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The Debate with Amory Lovins Continues

Here's their rebuttal to my part two.

Comments

Charles Barton said…
David, you continue to point out the inconsistencies in Lovins work. It would appear that the RMI is in disarray over the Jevons Paradox issue.
http://www.treehugger.com/files/2008/05/beating-energy-efficiency-paradox.php

Lovins will probably rest his case on the Calironia example, but this is a case where Lovins inspired government policy has created an energy shortage. The resulting price rise created a drive for energy efficiency.

Far from confounding Jevons Paradox the California case is an example of how shortage induces efficiencies.
Matthew B said…
As you note, high energy prices in California drive efficiency. But they also drive energy intensive industries out of the state. The energy consumption statistics of California ignore the consumption involved in that manufacturing that is no longer in California.
Charles Barton said…
matthew b The cost of California electricity and the consequences of that high cost, are problems to be laid at Lovins' feet.
Anonymous said…
Actually, I disagree with Charles. The real blame goes to the people who decided to believe in and act in accordance with Lovins and his disinformation. True, much culpability can be laid at Lovins' feet for the disinformation he has knowingly disseminated. But ultimately, you reap what you sow and, California has sown the whirlwind. The "peepul" deserve what they declared that they wanted. And so goes democracy - two wolves and one sheep voting on what's for dinner.

I for one don't feel one bit of pity for the foolish "peepul" who placed their faith in Lovins. Rather, I feel sorry for those very few innocent individuals who opposed Lovins and now must reap what the majority of Californians wanted.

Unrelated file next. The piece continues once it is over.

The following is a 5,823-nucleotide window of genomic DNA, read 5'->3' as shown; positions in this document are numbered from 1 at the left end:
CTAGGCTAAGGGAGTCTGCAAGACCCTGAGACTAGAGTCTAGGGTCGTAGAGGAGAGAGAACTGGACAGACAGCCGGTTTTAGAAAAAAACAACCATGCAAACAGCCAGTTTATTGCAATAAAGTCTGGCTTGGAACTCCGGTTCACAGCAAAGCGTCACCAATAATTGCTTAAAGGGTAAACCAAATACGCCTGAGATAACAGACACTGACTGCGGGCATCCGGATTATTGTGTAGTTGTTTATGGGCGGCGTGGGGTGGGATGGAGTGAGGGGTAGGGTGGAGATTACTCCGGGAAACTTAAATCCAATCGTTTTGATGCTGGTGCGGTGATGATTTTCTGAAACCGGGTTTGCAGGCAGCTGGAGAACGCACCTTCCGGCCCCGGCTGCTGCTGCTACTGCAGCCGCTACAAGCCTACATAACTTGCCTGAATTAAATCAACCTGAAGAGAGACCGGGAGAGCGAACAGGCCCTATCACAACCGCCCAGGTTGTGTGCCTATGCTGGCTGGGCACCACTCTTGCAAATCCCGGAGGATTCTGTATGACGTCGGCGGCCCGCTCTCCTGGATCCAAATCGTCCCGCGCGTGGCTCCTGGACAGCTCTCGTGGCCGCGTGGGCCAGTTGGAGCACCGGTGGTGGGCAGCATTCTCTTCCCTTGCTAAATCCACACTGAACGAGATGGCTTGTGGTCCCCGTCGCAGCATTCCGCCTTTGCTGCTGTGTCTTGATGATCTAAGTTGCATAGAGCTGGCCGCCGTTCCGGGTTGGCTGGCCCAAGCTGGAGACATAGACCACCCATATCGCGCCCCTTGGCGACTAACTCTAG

Fruits and nuts beget - well, fruits and nuts!
Anonymous said…
It's true that you reap what you sow. The voters in CA decided to ban nuclear construction, and now they are faced with shortages, high prices, importing electricity from surrounding states, dependence on unreliable sources that can't carry the load (wind), and using more carbon-based fuels like natural gas. The voters in SMUD decided to trash Rancho Seco, foolishly believing the liars who said they could make up the shortage by putting solar panels on the plant site, enacting efficiency measures, and believing in the vain and vapid promise of "negawatts". You see what happened. They couldn't carry the load. Anyone with any common sense could have foreseen that outcome. Well, they made their bed, let them lie in it.
Matthew66 said…
California may have a republican government, and some democratic looking institutions, but it is far from a democracy. In most states in this country, the state legislatures draw the state and federal congressional districts to ensure that the districts never change parties. I would consider governors, Federal Senators and Mayors to be democratically elected, but most federal and state representatives are elected by gerrymander so are hardly democratic.

I'm not convinced that the California energy policy is anything other than the views of social elite imposed upon the majority.
bw said…
I had posted to the first part of their rebuttal.

The Lovins paper declares nuclear to be a dieing for decades industry but nuclear increased power generation by 400% since the 70's when that claim was first made.

The Natural gas which is the bulk of the "micropower" generation, still kills 4 people per TWH. So 2000 TWH would be 8000 deaths per year. (Externe source)

Natural gas is not renewable.

All power source construction costs have gone up. Wind (more concrete and steel, turbine shortages and order backlog), solar (they have to make the plants and equipment to produce the solar).

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